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By Michael Keegan
Bill 94, the Quebec government’s attempt to clarify the terms for providing reasonable accommodation in its dealings with the public, creates more problems than it solves, says the Chair of Concordia’s Department of Religion.
The Charest administration’s proposed legislation would prevent individuals from receiving government services and prevent government employees from providing such services if their faces are covered, in cases where “reasons of security, communication or identification warrant it.”
Lynda Clarke, assistant professor in Iranian Studies and chair of the Department of Religion, says that although the legislation affects only a handful of Quebec women who wear the niqab (veil) or burqa (full-body covering), the effect on them is quite negative.
“By pointing out this rare occurrence, it raises emotions and directs them toward a very tiny group,” says Clarke. “It’s unproductive. It’s productive only of conflict, and it’s a false conflict.”
She believes there may be as few as one or two dozen women wearing such dress on the island of Montreal.
In Clarke’s opinion, by targeting the practices of a minute group of Muslims, the legislation reinforces an anti-Muslim prejudice that affects the entire community.
“Two of my graduate students who wear the hijab (headscarf) have been approached by complete strangers on at least three separate occasions to say to them that they approve of the bill,” she says. A colleague who is vehemently against the practice of face covering opposes the bill “because it is hostile to her community,” says Clarke. “It makes things worse.”
Clarke believes the proper approach to accommodation requests is to deal with people as individuals.
“One mediates between individuals. And if no mediation is possible, then perhaps one would have to do something, but then one hasn’t excluded a whole class,” she explains, questioning the point of such a law. “I think the intent is to send a message to a whole group. I think this society - Quebec society - is a better society than that. I see tolerance and courtesy everywhere. This gives an image to the contrary.”
Clarke is part of the core faculty of the Iranian Studies program within the Religion department. She says the interdisciplinary program draws international attention to a group of people working within the university in the field of Iranian culture, and attracts more applicants than it can handle.
Clarke has also just completed — with support from the Ontario Law Society, the Canadian Council of Muslim Women and legal advisors — the creation of a Muslim Marriage Contract Kit. Clarke describes it as a liberal and progressive project, put together exclusively by women, and drawing on Islamic tradition. As in other faiths, marriage within Islamic tradition is framed as a contract. The kit is a tool for interested couples to discuss and implement clauses that expand the basic marriage contract and which, in Muslim tradition, often specify benefits for women. Clarke gives as a typical example an agreement on furthering the education of both spouses, higher learning being very important within Islam.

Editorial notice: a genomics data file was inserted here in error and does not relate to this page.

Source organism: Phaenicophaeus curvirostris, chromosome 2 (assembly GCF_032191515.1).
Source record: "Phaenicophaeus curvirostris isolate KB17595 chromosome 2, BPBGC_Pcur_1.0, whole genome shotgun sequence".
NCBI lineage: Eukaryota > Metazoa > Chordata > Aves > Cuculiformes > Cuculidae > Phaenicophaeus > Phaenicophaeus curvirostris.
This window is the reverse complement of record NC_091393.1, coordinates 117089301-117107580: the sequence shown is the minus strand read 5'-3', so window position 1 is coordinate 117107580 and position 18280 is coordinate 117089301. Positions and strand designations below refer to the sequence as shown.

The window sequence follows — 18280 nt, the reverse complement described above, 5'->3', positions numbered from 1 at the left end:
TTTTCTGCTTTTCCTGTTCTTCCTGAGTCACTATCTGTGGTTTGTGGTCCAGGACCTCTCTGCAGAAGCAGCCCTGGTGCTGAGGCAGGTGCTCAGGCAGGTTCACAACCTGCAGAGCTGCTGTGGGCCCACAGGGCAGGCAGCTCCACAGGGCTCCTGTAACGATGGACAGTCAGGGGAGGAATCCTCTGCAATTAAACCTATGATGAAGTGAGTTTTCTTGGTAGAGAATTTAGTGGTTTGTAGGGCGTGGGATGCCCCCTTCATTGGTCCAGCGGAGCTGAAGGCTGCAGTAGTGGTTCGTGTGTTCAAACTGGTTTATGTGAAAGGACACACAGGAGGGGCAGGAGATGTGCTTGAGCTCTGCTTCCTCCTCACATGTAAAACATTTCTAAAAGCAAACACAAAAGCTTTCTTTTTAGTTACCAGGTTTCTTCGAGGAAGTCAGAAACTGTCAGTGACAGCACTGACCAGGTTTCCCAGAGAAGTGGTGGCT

Simone de Beauvoir Institute responds to Bill 94
Concordia’s Simone de Beauvoir Institute has issued a public response to Bill 94.
In its statement, the institute said that “while we agree that the government should be doing more to ensure gender equality, we argue that this is not achieved by creating a false opposition between secular values and religion, but rather by attending to gender-based violence, poverty, women’s health, and women’s access to education and work.” It added that “regulating women’s public religious expression and denying them access to government services and public life is not a step in the direction of gender equality.”
Spokesperson Gada Mahrouse explained by email that in 2007 the institute issued “a critical feminist response” to the Commission de consultation sur les pratiques d’accommodement reliées aux différences culturelles and the Conseil du statut de la femme du Québec’s subsequent intervention, fearing they would lead to legislation limiting rather than improving women’s rights. “With Bill 94,” she said, “that legislation has now been tabled,” and the institute decided it was “once again important to offer a feminist response.”
Mahrouse, Trish Salah, Rachel Berger, Candis Steenbergen, and Debbie Lunny drafted the statement with feedback from other members of the Institute, and the School of Community and Public Affairs has added its support and signature. A bilingual version has been posted on the institute’s website and is being distributed to various media outlets.